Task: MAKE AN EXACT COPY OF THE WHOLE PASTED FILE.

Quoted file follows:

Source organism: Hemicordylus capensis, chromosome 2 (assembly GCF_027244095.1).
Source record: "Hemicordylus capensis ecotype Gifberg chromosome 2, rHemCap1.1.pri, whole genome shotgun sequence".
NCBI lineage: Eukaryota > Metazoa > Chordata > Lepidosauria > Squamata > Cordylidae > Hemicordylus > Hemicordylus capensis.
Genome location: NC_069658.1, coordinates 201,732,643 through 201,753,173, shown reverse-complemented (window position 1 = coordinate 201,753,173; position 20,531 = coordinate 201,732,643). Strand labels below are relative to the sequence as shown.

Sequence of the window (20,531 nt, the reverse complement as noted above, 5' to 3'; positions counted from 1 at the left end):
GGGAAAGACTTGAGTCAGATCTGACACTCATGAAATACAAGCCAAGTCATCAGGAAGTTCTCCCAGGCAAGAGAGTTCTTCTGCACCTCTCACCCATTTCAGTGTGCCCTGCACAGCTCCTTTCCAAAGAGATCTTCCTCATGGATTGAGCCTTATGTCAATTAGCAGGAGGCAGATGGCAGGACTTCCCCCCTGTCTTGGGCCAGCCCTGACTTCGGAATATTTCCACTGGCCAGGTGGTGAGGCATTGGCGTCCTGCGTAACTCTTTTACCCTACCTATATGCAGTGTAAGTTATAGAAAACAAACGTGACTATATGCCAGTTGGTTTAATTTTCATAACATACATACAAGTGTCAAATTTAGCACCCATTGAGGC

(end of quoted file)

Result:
Source organism: Hemicordylus capensis, chromosome 2 (assembly GCF_027244095.1).
Source record: "Hemicordylus capensis ecotype Gifberg chromosome 2, rHemCap1.1.pri, whole genome shotgun sequence".
NCBI lineage: Eukaryota > Metazoa > Chordata > Lepidosauria > Squamata > Cordylidae > Hemicordylus > Hemicordylus capensis.
Genome location: NC_069658.1, coordinates 201,732,643 through 201,753,173, shown reverse-complemented (window position 1 = coordinate 201,753,173; position 20,531 = coordinate 201,732,643). Strand labels below are relative to the sequence as shown.

Sequence of the window (20,531 nt, the reverse complement as noted above, 5' to 3'; positions counted from 1 at the left end):
GGGAAAGACTTGAGTCAGATCTGACACTCATGAAATACAAGCCAAGTCATCAGGAAGTTCTCCCAGGCAAGAGAGTTCTTCTGCACCTCTCACCCATTTCAGTGTGCCCTGCACAGCTCCTTTCCAAAGAGATCTTCCTCATGGATTGAGCCTTATGTCAATTAGCAGGAGGCAGATGGCAGGACTTCCCCCCTGTCTTGGGCCAGCCCTGACTTCGGAATATTTCCACTGGCCAGGTGGTGAGGCATTGGCGTCCTGCGTAACTCTTTTACCCTACCTATATGCAGTGTAAGTTATAGAAAACAAACGTGACTATATGCCAGTTGGTTTAATTTTCATAACATACATACAAGTGTCAAATTTAGCACCCATTGAGGC